By John Owoo
(In Accra – Ghana)
An exhibition comprising twelve artists which seeks to enhance the cultural dialogue between Ghana and the European Union (EU) ended on Wednesday February 18 at the Alliance Française in Accra.
Comprising paintings, photographs and installations, the works do not only shed light on the work of the EU in Ghana, but also aim at generating conversations around new and innovative ways of collaboration in a bid to create mutual benefit.
Dubbed “In Dialogue”, participating artists include Andrews Torsu, Ian Kwakye, Lesley Semackor, Negyem Adonoo, Simon Bowman, Theresah Ankomah (Ghana), Tjasa Rener, (Slovenia), Anne-Laure Gueret (France), Clarissa Rotzel (Ghana / Germany), Isabel Abreu (Portugal), Natalija Gormalova (Latvia) and Ulla Deventer (Germany).
Ankomah activated some discrepancies in multi-lateral trade, consumption and socio-economic issues in diverse forms by stitching together onion baskets dyed in the colours of Ghana’s national flag. It leverages on the delicate and calculative nature of weaving as a way of expanding the conversation about the EU and its development agenda in Ghana.
A piece by Adonoo titled “Upgrade” dilated on the upgrade in the grey areas of Ghana, which was and will be made practicable through the relationship that exists between Ghana and the EU while an artwork dubbed “Into The Maze” by Abreu depicts the feminine energy in Accra. This is evident of her painting that show women balancing their many roles with grace and strength – mothers, workers, family providers and community members among others.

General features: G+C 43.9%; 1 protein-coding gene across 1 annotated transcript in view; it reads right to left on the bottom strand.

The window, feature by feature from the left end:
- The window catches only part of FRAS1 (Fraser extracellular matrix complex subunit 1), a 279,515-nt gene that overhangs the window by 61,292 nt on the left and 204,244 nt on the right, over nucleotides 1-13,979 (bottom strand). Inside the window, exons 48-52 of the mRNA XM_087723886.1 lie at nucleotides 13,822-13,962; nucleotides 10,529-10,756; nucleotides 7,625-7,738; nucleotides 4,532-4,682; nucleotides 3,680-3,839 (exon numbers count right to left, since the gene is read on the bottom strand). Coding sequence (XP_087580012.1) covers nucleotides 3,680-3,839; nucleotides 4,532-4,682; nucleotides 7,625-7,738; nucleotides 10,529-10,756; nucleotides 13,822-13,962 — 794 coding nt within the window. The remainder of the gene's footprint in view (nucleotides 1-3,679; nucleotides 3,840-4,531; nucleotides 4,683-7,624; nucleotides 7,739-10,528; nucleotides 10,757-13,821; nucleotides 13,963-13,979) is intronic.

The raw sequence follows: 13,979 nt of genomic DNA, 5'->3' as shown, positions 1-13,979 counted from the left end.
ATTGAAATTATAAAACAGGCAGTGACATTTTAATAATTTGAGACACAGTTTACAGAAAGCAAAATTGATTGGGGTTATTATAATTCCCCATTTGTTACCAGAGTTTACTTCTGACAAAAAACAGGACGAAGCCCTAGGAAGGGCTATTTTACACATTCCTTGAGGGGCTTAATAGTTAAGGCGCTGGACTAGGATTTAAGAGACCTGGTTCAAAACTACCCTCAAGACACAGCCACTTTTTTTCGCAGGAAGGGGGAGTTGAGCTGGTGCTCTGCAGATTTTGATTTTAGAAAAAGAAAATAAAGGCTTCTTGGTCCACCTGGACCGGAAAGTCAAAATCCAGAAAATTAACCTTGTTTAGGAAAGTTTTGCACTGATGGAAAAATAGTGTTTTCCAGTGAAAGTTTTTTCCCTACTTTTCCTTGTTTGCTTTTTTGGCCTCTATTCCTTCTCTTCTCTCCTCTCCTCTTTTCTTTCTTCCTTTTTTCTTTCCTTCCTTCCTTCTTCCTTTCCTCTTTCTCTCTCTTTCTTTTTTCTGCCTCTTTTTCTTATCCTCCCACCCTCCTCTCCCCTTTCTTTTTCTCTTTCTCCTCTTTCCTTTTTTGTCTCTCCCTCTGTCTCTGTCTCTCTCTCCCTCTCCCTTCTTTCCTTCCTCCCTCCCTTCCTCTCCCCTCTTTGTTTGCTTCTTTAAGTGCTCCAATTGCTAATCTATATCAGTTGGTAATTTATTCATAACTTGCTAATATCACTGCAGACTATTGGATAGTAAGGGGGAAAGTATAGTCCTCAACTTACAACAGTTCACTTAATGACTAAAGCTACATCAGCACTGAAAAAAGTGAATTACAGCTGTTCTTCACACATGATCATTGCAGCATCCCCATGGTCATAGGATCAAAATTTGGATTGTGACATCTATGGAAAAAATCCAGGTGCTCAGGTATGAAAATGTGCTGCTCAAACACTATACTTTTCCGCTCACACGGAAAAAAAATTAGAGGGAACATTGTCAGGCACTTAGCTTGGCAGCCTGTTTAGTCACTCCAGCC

Gormalova showcased a piece from a project “Man for Chop”, a collaboration between herself and AfroDistrict, a collective that aims at breaking stereotypes and changing perceptions of Africa through visual storytelling whereas Deventer, a PhD candidate at the Kwame Nkrumah University of Science and Technology (Kumasi), exhibited a piece on how social norms interrelate with our ideas of love, sexuality and freedom.
Titled “Accra Academy – Hand Washing”, photos by Bowman generate conversations and bring to light some of the EU’s work in the society – in essence highlighting cooperation between Ghana and the EU delegation. Equally, a work titled ‘Brown Lines’ by Semackor dwelt on the interaction / relationship between the EU and Ghana.
Curated by Esse Dablah-Attikpo, the exhibition was presented by the EU Delegation to Ghana in collaboration with the Kuenyehia Trust for Contemporary Art.